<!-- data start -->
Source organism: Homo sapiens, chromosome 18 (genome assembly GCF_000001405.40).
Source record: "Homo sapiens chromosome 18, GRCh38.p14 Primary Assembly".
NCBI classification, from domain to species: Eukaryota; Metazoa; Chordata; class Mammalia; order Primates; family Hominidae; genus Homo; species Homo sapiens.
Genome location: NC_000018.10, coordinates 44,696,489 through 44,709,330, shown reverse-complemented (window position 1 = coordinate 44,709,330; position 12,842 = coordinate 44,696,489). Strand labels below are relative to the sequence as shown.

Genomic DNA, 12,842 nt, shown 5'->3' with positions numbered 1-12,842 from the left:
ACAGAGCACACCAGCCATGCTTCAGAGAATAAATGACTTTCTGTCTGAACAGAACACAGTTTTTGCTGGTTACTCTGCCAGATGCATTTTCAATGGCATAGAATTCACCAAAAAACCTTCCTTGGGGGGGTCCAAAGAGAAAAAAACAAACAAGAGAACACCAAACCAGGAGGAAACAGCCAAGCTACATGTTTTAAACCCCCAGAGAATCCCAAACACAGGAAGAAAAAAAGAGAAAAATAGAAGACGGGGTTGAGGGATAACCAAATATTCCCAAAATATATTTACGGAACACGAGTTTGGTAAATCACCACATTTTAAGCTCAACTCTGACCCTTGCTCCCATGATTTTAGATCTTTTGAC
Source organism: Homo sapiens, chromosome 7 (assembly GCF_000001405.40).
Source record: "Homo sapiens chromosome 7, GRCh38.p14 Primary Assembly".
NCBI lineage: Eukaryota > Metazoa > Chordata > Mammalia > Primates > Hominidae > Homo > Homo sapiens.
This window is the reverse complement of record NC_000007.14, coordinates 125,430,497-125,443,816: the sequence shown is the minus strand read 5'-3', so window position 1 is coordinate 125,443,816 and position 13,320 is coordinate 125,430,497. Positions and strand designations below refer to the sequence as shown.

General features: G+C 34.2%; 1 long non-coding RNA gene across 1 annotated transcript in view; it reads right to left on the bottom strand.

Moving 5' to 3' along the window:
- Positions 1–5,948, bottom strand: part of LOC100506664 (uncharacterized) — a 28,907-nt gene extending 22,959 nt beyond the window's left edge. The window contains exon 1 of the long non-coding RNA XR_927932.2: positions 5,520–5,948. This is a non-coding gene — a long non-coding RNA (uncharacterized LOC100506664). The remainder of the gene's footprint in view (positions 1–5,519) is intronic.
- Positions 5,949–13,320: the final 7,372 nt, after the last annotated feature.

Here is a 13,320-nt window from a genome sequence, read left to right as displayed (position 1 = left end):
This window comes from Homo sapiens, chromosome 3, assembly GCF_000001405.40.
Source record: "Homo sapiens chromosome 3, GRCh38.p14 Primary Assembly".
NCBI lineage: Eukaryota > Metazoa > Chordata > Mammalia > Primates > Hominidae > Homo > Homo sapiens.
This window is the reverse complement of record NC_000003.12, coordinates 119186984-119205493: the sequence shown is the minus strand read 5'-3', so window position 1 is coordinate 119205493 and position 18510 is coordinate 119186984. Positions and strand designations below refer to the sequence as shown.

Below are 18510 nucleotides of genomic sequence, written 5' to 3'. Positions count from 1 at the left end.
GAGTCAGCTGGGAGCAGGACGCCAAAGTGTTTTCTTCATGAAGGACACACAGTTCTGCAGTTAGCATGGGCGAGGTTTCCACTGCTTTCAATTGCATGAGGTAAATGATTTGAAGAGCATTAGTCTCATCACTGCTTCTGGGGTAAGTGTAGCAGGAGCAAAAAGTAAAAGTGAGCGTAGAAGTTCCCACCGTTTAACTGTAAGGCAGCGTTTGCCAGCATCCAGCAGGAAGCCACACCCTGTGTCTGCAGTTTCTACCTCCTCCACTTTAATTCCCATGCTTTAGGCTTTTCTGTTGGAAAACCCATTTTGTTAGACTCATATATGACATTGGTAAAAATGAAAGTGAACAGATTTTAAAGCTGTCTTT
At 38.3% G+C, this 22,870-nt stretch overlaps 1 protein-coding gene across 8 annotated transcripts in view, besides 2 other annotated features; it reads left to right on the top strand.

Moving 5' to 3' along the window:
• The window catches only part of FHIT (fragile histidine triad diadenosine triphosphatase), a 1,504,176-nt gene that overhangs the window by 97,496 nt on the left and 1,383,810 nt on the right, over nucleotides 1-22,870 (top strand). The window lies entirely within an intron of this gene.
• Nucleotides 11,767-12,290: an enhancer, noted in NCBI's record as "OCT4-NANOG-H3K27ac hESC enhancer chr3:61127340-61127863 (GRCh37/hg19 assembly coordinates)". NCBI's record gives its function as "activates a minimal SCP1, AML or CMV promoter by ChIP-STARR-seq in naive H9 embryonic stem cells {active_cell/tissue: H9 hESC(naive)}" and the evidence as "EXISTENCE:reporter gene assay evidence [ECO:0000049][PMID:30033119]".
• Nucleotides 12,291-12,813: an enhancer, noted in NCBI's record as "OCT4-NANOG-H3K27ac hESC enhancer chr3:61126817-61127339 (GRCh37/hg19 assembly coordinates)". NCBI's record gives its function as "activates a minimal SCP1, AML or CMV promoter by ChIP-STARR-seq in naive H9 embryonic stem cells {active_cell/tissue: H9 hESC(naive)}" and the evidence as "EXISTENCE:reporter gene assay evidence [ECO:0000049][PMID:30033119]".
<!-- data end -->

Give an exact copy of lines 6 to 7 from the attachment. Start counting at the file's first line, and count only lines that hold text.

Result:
ACAGAGCACACCAGCCATGCTTCAGAGAATAAATGACTTTCTGTCTGAACAGAACACAGTTTTTGCTGGTTACTCTGCCAGATGCATTTTCAATGGCATAGAATTCACCAAAAAACCTTCCTTGGGGGGGTCCAAAGAGAAAAAAACAAACAAGAGAACACCAAACCAGGAGGAAACAGCCAAGCTACATGTTTTAAACCCCCAGAGAATCCCAAACACAGGAAGAAAAAAAGAGAAAAATAGAAGACGGGGTTGAGGGATAACCAAATATTCCCAAAATATATTTACGGAACACGAGTTTGGTAAATCACCACATTTTAAGCTCAACTCTGACCCTTGCTCCCATGATTTTAGATCTTTTGAC
Source organism: Homo sapiens, chromosome 7 (assembly GCF_000001405.40).